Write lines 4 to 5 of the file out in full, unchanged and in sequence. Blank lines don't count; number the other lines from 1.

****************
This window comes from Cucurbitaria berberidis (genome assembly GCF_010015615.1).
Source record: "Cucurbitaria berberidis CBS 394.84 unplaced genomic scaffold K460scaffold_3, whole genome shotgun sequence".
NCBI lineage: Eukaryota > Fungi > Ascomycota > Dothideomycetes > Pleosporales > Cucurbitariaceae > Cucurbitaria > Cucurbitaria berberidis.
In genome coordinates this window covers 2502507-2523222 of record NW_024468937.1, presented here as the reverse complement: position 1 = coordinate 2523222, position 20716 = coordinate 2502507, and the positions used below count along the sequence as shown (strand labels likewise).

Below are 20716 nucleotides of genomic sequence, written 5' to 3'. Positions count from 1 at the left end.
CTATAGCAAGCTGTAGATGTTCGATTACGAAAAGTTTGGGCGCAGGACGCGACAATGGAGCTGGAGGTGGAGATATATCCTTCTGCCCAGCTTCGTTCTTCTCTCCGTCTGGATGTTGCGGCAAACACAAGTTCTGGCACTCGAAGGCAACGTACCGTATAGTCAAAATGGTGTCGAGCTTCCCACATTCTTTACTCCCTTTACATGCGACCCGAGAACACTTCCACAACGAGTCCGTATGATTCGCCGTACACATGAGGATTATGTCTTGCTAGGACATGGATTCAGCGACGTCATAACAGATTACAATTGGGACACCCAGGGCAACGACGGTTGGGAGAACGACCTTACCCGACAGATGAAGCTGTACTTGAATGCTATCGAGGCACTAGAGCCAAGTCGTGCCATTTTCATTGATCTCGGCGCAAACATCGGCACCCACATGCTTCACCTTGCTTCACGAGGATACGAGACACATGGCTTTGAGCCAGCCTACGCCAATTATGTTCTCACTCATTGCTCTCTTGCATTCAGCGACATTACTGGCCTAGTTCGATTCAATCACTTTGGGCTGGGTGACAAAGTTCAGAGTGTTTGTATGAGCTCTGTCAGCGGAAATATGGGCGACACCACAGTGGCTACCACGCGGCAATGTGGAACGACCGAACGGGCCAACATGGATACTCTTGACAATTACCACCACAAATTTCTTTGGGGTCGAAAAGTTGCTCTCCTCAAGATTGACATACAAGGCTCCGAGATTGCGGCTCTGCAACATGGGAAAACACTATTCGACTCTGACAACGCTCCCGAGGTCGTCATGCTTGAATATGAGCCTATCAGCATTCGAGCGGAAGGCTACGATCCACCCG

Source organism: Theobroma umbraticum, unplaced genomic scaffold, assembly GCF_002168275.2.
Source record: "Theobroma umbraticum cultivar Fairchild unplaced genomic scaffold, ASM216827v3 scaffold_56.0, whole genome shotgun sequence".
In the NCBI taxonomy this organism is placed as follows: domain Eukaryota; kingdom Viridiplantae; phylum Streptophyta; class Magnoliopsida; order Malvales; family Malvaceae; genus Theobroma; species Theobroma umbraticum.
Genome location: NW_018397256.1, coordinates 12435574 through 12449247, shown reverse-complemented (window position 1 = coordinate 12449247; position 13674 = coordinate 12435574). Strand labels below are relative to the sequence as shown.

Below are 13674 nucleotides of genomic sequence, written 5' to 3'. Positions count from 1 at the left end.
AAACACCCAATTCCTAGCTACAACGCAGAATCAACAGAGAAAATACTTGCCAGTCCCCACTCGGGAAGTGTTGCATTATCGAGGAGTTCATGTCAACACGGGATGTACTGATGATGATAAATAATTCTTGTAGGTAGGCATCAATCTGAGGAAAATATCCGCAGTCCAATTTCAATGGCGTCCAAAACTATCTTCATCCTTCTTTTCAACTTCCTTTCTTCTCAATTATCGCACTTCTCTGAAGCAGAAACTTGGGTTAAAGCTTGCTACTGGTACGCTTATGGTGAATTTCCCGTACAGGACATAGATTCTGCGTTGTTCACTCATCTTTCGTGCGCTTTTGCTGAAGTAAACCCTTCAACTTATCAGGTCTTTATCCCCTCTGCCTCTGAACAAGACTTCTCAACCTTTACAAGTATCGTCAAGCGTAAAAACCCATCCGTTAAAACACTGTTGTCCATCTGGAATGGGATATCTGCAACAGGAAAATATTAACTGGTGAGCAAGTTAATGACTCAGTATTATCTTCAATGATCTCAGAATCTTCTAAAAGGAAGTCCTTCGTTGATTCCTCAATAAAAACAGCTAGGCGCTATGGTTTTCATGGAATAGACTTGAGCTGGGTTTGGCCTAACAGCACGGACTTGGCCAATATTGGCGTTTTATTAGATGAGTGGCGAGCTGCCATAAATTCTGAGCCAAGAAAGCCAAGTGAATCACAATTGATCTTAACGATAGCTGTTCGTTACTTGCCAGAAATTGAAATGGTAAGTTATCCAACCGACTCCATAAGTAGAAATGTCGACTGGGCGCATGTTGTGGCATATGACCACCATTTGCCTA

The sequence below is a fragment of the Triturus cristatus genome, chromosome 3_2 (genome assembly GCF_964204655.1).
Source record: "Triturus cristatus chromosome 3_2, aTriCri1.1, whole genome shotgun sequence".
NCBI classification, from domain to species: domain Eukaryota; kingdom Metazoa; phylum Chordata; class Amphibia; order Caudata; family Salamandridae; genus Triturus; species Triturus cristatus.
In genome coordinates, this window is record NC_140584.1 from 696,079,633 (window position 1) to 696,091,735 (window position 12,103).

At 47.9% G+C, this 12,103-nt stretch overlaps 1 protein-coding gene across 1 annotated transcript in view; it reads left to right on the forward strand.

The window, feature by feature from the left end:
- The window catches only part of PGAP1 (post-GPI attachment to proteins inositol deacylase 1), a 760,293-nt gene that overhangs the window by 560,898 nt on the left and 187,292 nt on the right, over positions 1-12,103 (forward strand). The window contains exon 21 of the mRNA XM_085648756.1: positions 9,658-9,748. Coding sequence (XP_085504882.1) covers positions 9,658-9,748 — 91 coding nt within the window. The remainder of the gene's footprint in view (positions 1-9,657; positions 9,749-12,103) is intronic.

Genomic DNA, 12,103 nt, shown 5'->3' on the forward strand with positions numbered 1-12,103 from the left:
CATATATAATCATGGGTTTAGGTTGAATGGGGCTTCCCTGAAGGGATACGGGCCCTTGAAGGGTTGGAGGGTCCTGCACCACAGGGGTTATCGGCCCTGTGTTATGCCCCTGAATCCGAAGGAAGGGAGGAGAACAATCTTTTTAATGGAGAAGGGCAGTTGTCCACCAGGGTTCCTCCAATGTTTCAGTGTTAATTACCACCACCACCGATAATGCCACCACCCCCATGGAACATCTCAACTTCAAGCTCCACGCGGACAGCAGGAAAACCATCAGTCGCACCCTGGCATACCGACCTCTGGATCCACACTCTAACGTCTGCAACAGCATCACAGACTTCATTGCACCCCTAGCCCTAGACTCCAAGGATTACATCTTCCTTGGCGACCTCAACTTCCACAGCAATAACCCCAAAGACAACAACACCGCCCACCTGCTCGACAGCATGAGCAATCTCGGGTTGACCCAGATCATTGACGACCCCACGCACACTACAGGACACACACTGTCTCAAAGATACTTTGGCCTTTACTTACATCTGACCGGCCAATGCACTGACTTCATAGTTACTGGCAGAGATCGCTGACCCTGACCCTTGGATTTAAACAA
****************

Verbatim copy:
In genome coordinates this window covers 2502507-2523222 of record NW_024468937.1, presented here as the reverse complement: position 1 = coordinate 2523222, position 20716 = coordinate 2502507, and the positions used below count along the sequence as shown (strand labels likewise).

Below are 20716 nucleotides of genomic sequence, written 5' to 3'. Positions count from 1 at the left end.